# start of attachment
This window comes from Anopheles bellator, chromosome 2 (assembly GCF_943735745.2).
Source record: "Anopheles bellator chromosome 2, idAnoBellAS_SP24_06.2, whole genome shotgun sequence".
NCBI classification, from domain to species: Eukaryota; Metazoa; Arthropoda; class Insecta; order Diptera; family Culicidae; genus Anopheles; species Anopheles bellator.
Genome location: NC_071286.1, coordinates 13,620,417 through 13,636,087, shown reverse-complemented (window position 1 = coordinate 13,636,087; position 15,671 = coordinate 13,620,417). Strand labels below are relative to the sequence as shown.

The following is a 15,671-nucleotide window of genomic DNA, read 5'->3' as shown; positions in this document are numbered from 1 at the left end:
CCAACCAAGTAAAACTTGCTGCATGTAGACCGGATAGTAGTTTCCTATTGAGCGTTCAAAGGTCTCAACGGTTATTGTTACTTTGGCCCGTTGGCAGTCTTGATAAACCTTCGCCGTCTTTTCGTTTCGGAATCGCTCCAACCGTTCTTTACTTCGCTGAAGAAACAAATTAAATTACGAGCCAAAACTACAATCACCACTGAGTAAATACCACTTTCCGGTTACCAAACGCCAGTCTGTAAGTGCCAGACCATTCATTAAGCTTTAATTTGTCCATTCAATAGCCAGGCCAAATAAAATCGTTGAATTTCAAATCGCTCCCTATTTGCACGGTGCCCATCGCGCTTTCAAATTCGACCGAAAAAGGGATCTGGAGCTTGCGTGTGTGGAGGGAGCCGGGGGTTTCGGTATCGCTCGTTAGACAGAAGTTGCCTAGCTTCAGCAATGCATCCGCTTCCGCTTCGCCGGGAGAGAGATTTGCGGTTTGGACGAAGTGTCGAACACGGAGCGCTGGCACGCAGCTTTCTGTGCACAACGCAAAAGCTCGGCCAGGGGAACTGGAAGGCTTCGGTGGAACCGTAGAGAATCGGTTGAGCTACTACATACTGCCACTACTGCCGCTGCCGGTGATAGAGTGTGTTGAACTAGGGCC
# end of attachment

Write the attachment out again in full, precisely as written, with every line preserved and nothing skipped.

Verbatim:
This window comes from Anopheles bellator, chromosome 2 (assembly GCF_943735745.2).
Source record: "Anopheles bellator chromosome 2, idAnoBellAS_SP24_06.2, whole genome shotgun sequence".
NCBI classification, from domain to species: Eukaryota; Metazoa; Arthropoda; class Insecta; order Diptera; family Culicidae; genus Anopheles; species Anopheles bellator.
Genome location: NC_071286.1, coordinates 13,620,417 through 13,636,087, shown reverse-complemented (window position 1 = coordinate 13,636,087; position 15,671 = coordinate 13,620,417). Strand labels below are relative to the sequence as shown.

The following is a 15,671-nucleotide window of genomic DNA, read 5'->3' as shown; positions in this document are numbered from 1 at the left end:
CCAACCAAGTAAAACTTGCTGCATGTAGACCGGATAGTAGTTTCCTATTGAGCGTTCAAAGGTCTCAACGGTTATTGTTACTTTGGCCCGTTGGCAGTCTTGATAAACCTTCGCCGTCTTTTCGTTTCGGAATCGCTCCAACCGTTCTTTACTTCGCTGAAGAAACAAATTAAATTACGAGCCAAAACTACAATCACCACTGAGTAAATACCACTTTCCGGTTACCAAACGCCAGTCTGTAAGTGCCAGACCATTCATTAAGCTTTAATTTGTCCATTCAATAGCCAGGCCAAATAAAATCGTTGAATTTCAAATCGCTCCCTATTTGCACGGTGCCCATCGCGCTTTCAAATTCGACCGAAAAAGGGATCTGGAGCTTGCGTGTGTGGAGGGAGCCGGGGGTTTCGGTATCGCTCGTTAGACAGAAGTTGCCTAGCTTCAGCAATGCATCCGCTTCCGCTTCGCCGGGAGAGAGATTTGCGGTTTGGACGAAGTGTCGAACACGGAGCGCTGGCACGCAGCTTTCTGTGCACAACGCAAAAGCTCGGCCAGGGGAACTGGAAGGCTTCGGTGGAACCGTAGAGAATCGGTTGAGCTACTACATACTGCCACTACTGCCGCTGCCGGTGATAGAGTGTGTTGAACTAGGGCC